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Volume 4, Number 2, March 2006
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Ask the Doctors: K-System Metering in the Precision Limiter
By Dave Crane and Bob Katz

How many times has this happened to you: you load up you iPod with your favorite albums from the past 20 years and put it on shuffle mode, and when a circa 1975 Led Zeppelin song comes on, you crank up the volume and rock out-but when that Velvet Revolver song from 2005 comes on, it blows the earbuds right out of your ears? Congratulations, you have just become a victim of the loudness wars!

Not only is music louder than ever before, but the sound quality has diminished and it is more fatiguing to the ears, shortening our listening time. Try popping on a set of good headphones and just sitting and listening to a typical CD of today, and I bet you can't get through an entire album without needing a long break. There's very little dynamic range in today's music. Then, try encoding that music as an MP3 and listening to that for a while. In my experience, music that is mastered very loud sounds really bad when converted to lossy file formats like MP3 and AAC, even at high bit rates. Material with a lower average level comes through the conversion process with fewer artifacts.

“Each client wants his CD to be as loud as or louder than the previous transgressor, and we must spend a lot of time showing them that the sound quality suffers as the average density goes up.

With the release of version 4.2, we have updated the Precision Limiter to include all three K-System metering modes. The K-System was developed by mastering engineer Bob Katz, and its primary purpose is to create a standard integrated system of metering and monitoring that will encourage more consistent leveling practices among the broadcast, film, and music industries. Right now chaos reigns in the music industry as everyone wants their CD to be mastered as loud as possible. As we move toward high-resolution audio for home systems, Bob Katz asks, "What good is a 24-bit/96 kHz digital audio system if the programs we create only have 1-bit dynamic range?"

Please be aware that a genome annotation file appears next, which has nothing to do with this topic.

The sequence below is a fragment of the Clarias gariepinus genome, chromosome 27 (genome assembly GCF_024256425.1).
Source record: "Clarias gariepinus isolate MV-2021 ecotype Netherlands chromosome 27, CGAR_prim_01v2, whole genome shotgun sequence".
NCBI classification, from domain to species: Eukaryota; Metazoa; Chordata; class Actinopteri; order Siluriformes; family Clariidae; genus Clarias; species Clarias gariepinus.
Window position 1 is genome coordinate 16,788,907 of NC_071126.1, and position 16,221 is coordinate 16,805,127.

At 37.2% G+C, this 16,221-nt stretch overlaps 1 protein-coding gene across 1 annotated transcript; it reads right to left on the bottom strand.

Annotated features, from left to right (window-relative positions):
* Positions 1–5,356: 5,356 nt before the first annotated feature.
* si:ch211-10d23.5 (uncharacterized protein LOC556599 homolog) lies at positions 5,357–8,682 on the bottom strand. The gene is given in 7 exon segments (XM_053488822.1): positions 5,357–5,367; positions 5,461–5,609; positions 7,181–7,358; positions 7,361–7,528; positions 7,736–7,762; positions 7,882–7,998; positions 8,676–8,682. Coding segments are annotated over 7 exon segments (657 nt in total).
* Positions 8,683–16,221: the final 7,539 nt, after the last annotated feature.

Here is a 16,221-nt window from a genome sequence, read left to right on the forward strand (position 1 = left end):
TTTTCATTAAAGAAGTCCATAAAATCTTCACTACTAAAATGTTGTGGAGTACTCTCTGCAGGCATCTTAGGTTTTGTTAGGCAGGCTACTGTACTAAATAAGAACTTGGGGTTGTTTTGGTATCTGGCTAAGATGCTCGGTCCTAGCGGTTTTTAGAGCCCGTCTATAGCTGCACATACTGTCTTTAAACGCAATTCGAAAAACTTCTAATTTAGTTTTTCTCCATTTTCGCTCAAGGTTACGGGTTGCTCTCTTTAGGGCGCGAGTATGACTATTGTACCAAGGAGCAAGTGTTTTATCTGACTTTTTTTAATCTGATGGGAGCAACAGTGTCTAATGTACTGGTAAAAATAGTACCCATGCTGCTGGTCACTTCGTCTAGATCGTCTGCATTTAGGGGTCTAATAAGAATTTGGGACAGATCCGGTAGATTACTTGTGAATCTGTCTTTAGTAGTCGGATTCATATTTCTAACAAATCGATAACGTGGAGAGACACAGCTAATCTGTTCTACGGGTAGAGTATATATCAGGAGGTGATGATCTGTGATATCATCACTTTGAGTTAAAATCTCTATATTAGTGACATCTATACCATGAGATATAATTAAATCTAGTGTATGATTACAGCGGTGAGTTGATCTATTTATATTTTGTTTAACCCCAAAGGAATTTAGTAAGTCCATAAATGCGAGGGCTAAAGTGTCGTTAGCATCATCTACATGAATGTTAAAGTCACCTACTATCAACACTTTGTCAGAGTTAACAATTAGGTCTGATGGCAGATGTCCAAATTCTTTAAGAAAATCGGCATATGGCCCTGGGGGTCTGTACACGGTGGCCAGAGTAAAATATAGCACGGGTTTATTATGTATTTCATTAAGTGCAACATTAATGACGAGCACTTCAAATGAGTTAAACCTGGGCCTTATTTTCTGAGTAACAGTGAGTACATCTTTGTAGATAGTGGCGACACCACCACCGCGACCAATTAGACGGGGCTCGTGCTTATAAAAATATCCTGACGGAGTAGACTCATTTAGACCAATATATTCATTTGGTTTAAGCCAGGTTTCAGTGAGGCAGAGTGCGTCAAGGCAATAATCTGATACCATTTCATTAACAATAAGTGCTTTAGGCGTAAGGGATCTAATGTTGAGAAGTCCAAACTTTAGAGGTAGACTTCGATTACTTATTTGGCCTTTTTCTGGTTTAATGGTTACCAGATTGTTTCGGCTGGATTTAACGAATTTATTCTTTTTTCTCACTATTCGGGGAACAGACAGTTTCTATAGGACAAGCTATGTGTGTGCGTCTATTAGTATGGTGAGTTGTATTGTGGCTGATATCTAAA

In the spirit of saving the sound quality of audio, we have incorporated the K-System metering in the Precision Limiter. If K-System metering were standardized and widely used, your audio CDs, DVDs, and radio would have average levels much closer to each other, and they would all have better sound quality. Rather than explain this all in detail, I have reprinted (with permission) excepts from a white paper, written by Bob Katz, titled "An Integrated Approach to Metering, Monitoring, and Leveling Practices," in which he details the K-System approach. For more information, please refer to the entire paper. Bob writes: